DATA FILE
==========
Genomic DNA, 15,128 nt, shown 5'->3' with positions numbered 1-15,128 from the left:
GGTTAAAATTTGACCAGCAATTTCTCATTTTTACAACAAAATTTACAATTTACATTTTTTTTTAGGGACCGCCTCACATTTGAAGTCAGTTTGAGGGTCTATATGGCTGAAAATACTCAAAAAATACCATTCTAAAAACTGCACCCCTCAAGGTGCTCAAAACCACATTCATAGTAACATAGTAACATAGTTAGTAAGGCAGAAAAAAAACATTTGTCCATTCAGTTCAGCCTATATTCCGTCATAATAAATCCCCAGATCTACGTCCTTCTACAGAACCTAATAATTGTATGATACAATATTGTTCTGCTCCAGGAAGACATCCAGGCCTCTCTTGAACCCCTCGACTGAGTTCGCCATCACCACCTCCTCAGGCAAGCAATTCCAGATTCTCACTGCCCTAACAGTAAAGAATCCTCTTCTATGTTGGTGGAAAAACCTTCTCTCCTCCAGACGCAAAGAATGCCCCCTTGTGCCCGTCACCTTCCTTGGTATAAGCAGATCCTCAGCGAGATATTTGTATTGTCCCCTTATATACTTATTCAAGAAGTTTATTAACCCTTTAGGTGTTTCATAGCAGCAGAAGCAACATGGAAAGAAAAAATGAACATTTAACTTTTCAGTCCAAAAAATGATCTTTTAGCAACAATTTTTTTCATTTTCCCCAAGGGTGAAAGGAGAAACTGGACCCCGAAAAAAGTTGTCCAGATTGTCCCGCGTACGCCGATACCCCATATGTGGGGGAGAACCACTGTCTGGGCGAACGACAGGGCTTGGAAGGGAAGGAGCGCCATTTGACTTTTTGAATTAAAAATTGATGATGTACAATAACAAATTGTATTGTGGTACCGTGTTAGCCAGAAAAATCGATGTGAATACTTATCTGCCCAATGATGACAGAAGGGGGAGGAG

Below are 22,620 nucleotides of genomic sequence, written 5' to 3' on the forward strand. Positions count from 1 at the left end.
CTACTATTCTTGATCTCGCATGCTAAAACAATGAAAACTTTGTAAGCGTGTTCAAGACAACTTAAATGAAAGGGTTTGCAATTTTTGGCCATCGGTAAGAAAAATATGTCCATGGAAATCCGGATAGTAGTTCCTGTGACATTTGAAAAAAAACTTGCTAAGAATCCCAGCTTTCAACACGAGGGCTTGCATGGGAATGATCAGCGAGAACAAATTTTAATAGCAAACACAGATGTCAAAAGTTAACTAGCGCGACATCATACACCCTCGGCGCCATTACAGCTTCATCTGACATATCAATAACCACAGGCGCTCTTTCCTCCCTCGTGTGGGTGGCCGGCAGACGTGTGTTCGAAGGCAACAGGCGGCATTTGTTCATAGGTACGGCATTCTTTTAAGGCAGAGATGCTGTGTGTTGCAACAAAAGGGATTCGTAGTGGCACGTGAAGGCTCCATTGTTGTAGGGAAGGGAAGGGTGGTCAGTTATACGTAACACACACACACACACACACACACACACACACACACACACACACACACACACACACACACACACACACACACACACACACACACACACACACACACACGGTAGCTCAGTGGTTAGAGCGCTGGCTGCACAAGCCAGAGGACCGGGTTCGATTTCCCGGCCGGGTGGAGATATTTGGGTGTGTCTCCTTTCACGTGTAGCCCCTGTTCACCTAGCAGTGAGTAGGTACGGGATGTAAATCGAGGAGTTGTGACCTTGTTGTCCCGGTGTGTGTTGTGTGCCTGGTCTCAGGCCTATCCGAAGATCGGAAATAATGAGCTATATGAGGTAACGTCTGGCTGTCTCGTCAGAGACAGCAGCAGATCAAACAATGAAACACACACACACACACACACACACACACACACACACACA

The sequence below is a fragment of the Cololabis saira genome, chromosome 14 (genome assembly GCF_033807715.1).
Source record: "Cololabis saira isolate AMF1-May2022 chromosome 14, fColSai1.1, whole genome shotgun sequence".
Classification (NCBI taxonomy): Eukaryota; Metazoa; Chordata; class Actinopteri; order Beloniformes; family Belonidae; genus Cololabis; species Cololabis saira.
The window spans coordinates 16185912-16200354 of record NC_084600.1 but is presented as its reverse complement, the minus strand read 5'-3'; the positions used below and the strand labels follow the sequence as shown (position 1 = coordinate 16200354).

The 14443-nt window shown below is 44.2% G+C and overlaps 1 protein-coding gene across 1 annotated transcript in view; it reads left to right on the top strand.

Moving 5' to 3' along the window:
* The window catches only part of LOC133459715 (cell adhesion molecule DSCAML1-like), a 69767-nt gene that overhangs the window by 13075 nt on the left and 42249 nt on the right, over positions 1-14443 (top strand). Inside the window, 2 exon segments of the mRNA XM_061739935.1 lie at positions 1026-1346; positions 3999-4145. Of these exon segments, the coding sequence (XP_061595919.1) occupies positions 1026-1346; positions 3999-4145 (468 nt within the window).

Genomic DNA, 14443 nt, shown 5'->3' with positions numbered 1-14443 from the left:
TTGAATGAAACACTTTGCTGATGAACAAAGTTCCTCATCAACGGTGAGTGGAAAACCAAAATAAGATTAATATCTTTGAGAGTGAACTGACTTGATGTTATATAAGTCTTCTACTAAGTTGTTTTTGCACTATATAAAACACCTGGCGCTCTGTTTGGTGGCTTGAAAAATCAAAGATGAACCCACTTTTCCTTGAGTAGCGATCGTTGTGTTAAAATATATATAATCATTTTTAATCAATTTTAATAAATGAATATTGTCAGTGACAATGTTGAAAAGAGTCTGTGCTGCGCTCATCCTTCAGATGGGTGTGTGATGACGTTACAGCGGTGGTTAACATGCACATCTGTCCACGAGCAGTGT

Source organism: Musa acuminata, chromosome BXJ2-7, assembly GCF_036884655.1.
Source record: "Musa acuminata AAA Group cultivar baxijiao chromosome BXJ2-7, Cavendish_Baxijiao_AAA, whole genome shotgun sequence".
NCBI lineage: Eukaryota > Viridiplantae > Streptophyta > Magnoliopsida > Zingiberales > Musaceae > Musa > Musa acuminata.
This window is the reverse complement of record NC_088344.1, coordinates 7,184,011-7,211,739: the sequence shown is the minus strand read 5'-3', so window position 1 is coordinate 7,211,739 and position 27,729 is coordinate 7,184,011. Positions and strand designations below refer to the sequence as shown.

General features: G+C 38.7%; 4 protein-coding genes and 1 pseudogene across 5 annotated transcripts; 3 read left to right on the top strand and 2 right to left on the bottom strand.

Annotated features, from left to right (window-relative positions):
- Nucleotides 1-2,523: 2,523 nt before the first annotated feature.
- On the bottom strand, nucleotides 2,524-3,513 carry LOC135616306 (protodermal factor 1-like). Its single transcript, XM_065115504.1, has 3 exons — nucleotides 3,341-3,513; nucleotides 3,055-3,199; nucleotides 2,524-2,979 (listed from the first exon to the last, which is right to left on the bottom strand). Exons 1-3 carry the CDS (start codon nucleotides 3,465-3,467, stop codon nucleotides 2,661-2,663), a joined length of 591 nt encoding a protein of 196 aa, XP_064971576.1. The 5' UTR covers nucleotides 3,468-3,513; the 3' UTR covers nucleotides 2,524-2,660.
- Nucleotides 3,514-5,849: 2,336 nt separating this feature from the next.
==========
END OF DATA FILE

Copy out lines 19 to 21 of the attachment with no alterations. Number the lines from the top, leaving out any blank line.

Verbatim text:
Annotated features, from left to right (window-relative positions):
- Nucleotides 1-2,523: 2,523 nt before the first annotated feature.
- On the bottom strand, nucleotides 2,524-3,513 carry LOC135616306 (protodermal factor 1-like). Its single transcript, XM_065115504.1, has 3 exons — nucleotides 3,341-3,513; nucleotides 3,055-3,199; nucleotides 2,524-2,979 (listed from the first exon to the last, which is right to left on the bottom strand). Exons 1-3 carry the CDS (start codon nucleotides 3,465-3,467, stop codon nucleotides 2,661-2,663), a joined length of 591 nt encoding a protein of 196 aa, XP_064971576.1. The 5' UTR covers nucleotides 3,468-3,513; the 3' UTR covers nucleotides 2,524-2,660.